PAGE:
Arsenic (As) release related to gold mining activity can alter surface water and sediment chemistry. However, the toxicity of As in mine wastes, which is controlled by the speciation, concentration, and bioavailability of As, depends on the geochemical conditions of the impacted environment (e.g., pH, Eh, climate, mineralogy, etc). This study investigates the mechanisms of As partitioning into, or out of, streambed sediments downstream of the Porgera Gold Mine in Papua New Guinea. Mine tailings at this site are treated with lime and discharged directly into the watershed, thus making them susceptible to interaction with rain water, reducing groundwaters, or acid rock drainage if it were to develop post mine-closure. Although lime treatment increases pH and effectively triggers the precipitation of most mining-derived trace metals from wastewaters, As can become more soluble at elevated pH. We conducted batch reactor experiments to simulate the effects of changing pH (4–10) and wetting/drying cycles on As interactions with lime-treated tailings and to understand potential As behavior following mine closure. Across the pH range investigated, lime-treated waste sediments and streambed sediments located downstream of the open pit mine effectively scavenged As from the water column. Specifically, the lime-treated tailings buffered the pH and enhanced interactions between dissolved As and sediment surfaces via surface complexation reactions on amorphous iron oxides, as suggested by surface complexation modeling and batch reactor experimental results. This As scavenging mechanism further counteracted the increased solubility of As at high pH. Based on wetting/drying cycle experiments, we inferred that lime-treated tailings subjected to repeated wetting/drying cycles rapidly desorbed As during the onset of rewetting, but sorbed As via an aluminum-bridging mechanism in subsequent wetting/drying cycles. These results highlight the importance of continued lime treatment to reduce As mobility in mine wastes following mine closure, particularly for mine sites where wastes are released directly into watersheds with no containment infrastructure.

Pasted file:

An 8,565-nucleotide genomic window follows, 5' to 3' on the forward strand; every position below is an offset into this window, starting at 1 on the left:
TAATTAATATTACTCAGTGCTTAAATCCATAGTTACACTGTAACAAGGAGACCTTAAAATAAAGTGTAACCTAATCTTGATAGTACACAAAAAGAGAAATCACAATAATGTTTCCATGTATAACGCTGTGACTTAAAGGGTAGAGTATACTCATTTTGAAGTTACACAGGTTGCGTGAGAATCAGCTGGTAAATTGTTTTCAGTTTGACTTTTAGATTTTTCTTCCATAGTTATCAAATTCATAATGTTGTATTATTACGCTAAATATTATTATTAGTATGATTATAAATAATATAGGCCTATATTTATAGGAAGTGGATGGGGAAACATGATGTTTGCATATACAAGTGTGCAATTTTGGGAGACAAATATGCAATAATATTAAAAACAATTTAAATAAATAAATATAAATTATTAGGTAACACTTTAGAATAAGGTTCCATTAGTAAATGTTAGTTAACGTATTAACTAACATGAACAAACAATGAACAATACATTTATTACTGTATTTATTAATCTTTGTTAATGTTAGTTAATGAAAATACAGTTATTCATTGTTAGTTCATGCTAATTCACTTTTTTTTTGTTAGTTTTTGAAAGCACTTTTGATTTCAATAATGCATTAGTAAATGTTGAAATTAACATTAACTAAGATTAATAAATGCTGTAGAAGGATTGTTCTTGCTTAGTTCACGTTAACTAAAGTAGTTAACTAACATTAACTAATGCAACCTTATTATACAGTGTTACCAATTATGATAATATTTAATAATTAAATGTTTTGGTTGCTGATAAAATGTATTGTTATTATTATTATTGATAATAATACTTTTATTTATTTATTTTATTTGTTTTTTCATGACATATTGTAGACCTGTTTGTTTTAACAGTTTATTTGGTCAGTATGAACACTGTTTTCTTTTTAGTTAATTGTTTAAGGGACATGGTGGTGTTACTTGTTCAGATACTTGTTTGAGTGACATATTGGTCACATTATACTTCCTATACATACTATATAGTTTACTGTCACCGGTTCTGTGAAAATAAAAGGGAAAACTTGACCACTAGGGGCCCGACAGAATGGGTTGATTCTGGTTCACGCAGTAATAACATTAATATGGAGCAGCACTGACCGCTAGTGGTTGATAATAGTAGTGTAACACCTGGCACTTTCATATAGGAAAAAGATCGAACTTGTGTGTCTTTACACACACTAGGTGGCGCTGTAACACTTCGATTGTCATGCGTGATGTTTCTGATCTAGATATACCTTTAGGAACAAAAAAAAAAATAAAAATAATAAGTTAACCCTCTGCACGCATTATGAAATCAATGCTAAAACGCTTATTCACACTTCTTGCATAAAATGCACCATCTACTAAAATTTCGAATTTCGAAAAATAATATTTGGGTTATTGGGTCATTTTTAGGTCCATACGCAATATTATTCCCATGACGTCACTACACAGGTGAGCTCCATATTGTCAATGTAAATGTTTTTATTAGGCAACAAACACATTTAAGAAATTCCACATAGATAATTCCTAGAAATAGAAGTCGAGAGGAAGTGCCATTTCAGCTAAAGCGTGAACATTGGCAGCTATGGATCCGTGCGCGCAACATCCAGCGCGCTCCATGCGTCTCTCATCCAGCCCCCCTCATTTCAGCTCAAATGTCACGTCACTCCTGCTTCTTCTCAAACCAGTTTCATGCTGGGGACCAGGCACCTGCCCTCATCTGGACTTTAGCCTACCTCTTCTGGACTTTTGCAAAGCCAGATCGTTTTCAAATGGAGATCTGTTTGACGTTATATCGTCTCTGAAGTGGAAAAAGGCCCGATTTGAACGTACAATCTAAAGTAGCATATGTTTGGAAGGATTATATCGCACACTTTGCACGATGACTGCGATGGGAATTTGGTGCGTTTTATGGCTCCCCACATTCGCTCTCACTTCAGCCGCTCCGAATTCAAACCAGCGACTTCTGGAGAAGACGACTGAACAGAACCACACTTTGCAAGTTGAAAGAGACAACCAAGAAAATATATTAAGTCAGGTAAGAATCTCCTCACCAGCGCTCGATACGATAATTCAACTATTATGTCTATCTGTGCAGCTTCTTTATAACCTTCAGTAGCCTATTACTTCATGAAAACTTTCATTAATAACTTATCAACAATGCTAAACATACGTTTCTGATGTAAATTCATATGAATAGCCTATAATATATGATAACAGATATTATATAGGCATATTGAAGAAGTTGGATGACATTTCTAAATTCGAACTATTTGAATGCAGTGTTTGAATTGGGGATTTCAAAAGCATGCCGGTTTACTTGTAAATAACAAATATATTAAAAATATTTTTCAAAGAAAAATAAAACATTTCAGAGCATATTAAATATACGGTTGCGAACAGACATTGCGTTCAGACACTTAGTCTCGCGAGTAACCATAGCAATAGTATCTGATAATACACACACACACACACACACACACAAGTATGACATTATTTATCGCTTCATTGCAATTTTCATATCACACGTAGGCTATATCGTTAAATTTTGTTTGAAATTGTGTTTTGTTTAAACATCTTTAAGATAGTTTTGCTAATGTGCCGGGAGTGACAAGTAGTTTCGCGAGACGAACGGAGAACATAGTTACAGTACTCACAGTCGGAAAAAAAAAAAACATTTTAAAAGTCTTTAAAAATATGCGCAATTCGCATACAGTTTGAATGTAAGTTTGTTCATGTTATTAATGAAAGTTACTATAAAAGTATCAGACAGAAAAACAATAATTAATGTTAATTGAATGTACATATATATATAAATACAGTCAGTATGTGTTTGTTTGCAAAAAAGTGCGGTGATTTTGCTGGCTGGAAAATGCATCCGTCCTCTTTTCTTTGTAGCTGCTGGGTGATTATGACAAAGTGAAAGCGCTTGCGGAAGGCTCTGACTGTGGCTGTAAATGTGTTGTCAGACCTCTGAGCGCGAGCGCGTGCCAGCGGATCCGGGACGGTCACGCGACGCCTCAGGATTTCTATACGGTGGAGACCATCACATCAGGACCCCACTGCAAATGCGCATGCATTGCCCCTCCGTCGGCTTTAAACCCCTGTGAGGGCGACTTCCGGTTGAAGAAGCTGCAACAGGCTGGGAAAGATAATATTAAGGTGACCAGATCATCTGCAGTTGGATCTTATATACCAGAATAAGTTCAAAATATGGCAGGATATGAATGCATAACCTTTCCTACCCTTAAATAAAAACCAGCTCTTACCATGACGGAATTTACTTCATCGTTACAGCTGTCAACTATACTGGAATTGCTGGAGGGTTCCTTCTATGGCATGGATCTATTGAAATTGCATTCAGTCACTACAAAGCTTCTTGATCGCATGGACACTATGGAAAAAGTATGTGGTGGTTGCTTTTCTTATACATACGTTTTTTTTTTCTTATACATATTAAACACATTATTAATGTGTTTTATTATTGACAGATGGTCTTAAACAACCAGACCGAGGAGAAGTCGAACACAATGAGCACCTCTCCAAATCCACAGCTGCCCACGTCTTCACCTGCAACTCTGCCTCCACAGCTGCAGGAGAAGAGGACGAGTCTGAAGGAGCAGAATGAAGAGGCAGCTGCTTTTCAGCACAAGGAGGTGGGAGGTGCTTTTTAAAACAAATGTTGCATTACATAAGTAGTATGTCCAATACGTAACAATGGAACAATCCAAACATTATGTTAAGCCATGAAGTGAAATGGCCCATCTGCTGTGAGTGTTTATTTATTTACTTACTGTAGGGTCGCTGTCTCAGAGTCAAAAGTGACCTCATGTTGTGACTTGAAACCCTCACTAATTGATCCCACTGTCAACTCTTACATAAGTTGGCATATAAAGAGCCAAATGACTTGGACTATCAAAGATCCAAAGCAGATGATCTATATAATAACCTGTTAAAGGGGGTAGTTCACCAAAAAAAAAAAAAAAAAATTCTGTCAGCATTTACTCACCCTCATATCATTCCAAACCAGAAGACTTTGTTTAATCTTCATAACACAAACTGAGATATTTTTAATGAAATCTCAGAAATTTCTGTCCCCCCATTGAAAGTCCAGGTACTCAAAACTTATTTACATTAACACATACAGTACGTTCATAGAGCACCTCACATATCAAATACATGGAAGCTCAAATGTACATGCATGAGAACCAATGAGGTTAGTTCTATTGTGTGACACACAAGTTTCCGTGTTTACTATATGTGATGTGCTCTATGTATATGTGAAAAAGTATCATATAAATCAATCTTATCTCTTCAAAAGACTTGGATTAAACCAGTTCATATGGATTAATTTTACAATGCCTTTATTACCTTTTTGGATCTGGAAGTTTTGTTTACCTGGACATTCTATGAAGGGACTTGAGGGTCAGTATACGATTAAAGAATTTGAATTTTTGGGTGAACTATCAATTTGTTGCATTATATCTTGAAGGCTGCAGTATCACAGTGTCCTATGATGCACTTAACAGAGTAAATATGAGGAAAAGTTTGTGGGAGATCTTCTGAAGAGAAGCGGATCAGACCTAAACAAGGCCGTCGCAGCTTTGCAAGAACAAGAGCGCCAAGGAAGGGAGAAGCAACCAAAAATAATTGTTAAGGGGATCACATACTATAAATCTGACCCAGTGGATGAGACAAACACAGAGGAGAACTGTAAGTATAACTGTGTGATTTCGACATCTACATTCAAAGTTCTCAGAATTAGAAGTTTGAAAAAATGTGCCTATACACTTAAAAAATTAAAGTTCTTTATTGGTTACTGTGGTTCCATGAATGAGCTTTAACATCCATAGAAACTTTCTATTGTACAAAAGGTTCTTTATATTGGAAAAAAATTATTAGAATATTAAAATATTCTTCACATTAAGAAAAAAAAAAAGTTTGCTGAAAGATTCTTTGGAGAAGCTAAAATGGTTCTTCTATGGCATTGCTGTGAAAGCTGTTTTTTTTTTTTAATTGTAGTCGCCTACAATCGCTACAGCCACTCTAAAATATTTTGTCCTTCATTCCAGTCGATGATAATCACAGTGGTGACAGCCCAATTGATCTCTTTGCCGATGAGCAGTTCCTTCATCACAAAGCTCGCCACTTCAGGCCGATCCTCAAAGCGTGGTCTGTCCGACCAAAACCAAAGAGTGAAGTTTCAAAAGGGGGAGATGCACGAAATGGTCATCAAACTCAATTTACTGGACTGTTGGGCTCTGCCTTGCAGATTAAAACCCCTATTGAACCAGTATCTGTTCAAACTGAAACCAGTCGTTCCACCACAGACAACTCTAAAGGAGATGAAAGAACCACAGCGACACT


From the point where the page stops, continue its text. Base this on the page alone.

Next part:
All Science Journal Classification (ASJC) codes
- Environmental Chemistry
- Geochemistry and Petrology